According to the Bank of England, ‘real’ interest rates may not rise much above 1%, even in the longer term.
The Bank of England asked two key questions last December –
Firstly: how far have ‘real’ interest rates (that’s after allowing for erosion by inflation) fallen globally?
And second: how likely are they to stay at their current low levels?
The Bank argued that the fall in real interest rates over the past 30 years has been driven by a mixture of changes including an aging population and increased levels of saving, especially in emerging markets. They thought that these trends would persist for some time and couldn’t see interest rates rising much for some time.
If the Bank turns out to be right, what are the implications for people who need income from their investments, especially those in retirement?
Both cash and fixed interest securities look unpromising at the moment – yields are at or near all time lows. This clearly doesn’t mean that there is no place for holding cash and bonds as part of a diversified investment portfolio, but it does mean that investors should be looking for income from shares and property as well.
Dividends from equities (company shares) have traditionally provided the answer for investors requiring a reasonably dependable income. This involves them giving up some of the capital security provided by cash deposits or even some fixed interest securities. The value of their capital in shares can go down as well as up, and the dividends aren’t guaranteed either. But with equities there is also the prospect of some possible long-term capital growth, which can be very important in boosting investment returns over the years. The difference between income and capital growth is that whilst the income is usually reasonably regular, capital gains tend to come in spurts, sometimes with years of no gain, or even losses, followed by sharp up-turns.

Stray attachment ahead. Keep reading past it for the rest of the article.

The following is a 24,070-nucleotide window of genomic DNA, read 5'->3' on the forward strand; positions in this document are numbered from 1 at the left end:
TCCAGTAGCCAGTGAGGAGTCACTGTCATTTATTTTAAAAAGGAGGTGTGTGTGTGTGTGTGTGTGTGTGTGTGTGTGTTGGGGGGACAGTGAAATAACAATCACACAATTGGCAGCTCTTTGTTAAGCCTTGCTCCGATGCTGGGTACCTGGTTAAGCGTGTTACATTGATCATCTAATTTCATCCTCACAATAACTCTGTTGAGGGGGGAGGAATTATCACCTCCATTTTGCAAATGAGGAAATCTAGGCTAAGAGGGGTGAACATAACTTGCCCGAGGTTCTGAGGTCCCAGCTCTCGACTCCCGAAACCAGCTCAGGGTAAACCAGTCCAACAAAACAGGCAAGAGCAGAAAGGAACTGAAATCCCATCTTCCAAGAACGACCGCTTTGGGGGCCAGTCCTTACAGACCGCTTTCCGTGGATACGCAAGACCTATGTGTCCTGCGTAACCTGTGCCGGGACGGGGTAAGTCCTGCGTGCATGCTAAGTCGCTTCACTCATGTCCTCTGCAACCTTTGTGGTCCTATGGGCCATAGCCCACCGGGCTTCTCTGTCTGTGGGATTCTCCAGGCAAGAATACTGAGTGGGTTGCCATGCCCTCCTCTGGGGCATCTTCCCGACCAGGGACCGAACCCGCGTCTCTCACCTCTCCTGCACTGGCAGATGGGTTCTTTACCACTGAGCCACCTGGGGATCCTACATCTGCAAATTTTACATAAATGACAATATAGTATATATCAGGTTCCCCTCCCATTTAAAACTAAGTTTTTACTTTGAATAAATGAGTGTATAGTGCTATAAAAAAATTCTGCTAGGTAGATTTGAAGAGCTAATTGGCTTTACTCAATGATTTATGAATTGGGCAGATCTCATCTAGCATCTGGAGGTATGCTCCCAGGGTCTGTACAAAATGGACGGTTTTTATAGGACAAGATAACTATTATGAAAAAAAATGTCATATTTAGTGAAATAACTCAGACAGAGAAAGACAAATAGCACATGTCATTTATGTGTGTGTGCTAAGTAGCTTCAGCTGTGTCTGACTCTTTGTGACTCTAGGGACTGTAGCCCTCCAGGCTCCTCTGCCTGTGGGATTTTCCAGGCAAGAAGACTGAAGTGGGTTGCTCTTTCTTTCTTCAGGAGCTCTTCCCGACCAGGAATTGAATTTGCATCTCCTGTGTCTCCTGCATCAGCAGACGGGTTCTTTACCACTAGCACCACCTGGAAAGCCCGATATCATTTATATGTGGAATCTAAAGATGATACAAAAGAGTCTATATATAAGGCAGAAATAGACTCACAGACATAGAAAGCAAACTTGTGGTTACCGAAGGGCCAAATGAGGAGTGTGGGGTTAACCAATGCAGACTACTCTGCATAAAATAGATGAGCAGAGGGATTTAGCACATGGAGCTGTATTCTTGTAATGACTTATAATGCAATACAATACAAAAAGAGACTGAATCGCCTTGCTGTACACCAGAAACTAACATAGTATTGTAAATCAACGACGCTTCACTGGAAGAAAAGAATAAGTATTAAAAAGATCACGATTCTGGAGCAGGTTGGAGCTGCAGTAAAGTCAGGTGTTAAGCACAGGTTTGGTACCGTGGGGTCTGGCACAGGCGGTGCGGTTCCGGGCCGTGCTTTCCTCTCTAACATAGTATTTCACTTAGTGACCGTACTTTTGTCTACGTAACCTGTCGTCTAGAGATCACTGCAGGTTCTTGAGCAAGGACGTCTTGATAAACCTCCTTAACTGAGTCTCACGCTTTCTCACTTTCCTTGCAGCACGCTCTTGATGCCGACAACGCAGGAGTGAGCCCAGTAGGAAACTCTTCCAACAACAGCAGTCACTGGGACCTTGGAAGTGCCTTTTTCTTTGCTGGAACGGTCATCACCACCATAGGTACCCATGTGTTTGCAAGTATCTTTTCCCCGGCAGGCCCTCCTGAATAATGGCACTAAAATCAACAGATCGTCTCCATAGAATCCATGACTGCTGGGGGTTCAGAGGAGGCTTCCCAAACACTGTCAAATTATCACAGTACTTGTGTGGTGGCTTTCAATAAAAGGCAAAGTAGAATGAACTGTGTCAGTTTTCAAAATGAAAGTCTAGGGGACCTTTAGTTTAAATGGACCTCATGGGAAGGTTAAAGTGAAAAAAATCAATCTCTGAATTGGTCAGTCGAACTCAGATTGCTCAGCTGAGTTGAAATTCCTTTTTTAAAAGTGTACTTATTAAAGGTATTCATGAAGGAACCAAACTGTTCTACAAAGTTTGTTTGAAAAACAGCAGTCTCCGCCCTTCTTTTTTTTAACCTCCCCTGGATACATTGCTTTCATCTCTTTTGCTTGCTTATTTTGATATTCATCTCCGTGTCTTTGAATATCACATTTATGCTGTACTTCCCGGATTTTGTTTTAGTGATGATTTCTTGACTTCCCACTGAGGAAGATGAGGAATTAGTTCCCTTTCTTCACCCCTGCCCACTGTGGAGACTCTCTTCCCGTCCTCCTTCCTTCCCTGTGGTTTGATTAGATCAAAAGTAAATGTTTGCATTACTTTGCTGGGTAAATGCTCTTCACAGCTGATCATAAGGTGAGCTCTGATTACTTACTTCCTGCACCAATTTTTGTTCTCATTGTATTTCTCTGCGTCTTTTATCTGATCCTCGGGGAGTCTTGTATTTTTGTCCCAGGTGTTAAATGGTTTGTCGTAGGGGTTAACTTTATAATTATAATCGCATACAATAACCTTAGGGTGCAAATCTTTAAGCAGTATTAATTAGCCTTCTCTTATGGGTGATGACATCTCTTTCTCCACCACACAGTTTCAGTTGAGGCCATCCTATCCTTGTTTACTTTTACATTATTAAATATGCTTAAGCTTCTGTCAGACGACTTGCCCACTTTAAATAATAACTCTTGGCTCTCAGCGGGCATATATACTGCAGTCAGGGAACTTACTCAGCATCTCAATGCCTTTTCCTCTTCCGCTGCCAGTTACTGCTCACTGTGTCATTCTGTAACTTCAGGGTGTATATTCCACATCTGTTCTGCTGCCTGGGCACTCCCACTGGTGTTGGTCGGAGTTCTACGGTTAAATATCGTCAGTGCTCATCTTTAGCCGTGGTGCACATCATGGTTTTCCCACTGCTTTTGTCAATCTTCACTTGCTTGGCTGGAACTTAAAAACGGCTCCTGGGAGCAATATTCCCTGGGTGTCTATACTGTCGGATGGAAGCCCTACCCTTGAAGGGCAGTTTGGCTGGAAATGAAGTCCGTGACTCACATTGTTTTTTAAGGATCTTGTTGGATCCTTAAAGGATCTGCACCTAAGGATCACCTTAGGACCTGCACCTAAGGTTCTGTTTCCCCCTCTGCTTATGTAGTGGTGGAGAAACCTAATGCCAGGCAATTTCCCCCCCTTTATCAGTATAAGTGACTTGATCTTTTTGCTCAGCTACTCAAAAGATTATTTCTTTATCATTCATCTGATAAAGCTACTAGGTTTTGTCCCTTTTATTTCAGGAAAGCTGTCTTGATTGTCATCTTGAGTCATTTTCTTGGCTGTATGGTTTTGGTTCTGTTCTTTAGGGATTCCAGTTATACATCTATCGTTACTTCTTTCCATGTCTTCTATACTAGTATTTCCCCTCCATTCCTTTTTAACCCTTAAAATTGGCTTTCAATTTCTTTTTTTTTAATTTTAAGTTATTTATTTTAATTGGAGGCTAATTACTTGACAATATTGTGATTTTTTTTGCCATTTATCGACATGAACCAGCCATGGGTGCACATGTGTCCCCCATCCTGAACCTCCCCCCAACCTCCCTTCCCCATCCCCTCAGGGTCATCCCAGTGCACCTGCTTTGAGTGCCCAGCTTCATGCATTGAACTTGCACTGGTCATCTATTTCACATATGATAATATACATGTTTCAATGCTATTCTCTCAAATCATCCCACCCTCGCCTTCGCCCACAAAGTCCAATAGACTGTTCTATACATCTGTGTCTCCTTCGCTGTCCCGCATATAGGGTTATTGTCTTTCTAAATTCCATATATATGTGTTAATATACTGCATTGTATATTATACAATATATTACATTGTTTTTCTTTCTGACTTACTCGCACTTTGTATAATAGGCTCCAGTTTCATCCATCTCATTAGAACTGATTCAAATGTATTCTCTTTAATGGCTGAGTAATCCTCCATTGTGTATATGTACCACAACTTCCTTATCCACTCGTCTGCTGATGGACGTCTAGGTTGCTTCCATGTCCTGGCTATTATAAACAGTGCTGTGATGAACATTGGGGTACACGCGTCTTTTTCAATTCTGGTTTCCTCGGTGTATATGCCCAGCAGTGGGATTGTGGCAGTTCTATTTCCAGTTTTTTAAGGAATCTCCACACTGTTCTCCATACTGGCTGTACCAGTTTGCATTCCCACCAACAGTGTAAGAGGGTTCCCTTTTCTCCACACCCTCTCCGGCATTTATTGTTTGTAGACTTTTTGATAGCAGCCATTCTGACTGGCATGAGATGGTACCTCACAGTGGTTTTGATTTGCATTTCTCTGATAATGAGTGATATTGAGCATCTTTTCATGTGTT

Diversifying your investment portfolio
Most people cannot just live on the income from their investments; it is necessary to draw on capital gains as well and live on the total returns from their investments.
That means having a diversified investment portfolio. Part could be invested in equities to provide both income and (hopefully) long-term capital growth. But some of the portfolio should be in cash and fixed interest securities to help smooth out returns and to provide an ’emergency fund’ of safe investments to draw on in turbulent times. The total returns you get from such a portfolio should provide a sustainable stream of spendable income.
The Bank of England specialists expect interest rates to stay “lower for longer”; that will mean investors changing their investment strategy to meet these unprecedented conditions.
Pembroke’s unique investment proposition can help – call us 01273 774855 or email firstname.lastname@example.org
The value of your investment can go down as well as up and you may not get back the full amount you invested. Past performance is not a reliable indicator of future performance. Investing in shares should be regarded as a long-term investment and should fit in with your overall attitude to risk and financial circumstances.
Also inside our latest Pembroke Winter Newsletter:
- Does pension beat property?
- LISA reappears after a summer redesign
- Is your family financially protected?
- What is a £5,000 a year pension worth?
- Two wrongs and a right – tax evasion, avoidance and planning
- A third quarter investment lesson